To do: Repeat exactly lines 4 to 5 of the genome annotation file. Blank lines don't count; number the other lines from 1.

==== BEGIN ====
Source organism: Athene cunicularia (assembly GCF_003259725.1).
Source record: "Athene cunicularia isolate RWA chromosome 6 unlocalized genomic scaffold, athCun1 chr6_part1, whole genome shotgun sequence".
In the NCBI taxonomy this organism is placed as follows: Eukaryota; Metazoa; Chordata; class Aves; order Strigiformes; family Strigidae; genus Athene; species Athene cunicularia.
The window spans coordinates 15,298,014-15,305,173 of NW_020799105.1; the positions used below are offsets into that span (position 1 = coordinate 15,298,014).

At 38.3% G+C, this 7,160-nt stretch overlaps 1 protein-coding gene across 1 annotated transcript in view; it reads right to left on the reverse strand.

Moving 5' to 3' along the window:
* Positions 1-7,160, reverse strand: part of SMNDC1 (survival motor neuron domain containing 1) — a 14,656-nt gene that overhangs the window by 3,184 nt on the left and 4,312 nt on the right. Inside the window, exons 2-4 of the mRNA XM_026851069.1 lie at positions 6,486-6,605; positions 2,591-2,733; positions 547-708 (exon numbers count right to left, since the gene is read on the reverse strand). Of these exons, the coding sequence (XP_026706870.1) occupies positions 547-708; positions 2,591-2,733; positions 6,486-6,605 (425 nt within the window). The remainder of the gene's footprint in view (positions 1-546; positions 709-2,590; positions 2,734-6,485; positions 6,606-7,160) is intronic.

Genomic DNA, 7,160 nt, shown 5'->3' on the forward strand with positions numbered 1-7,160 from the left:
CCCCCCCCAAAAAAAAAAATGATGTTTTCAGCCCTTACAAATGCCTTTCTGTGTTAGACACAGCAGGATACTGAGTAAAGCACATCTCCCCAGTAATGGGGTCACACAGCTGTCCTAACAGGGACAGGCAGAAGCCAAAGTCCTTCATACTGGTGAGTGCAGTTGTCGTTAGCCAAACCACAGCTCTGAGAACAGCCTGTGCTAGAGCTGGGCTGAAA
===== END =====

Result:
The window spans coordinates 15,298,014-15,305,173 of NW_020799105.1; the positions used below are offsets into that span (position 1 = coordinate 15,298,014).

At 38.3% G+C, this 7,160-nt stretch overlaps 1 protein-coding gene across 1 annotated transcript in view; it reads right to left on the reverse strand.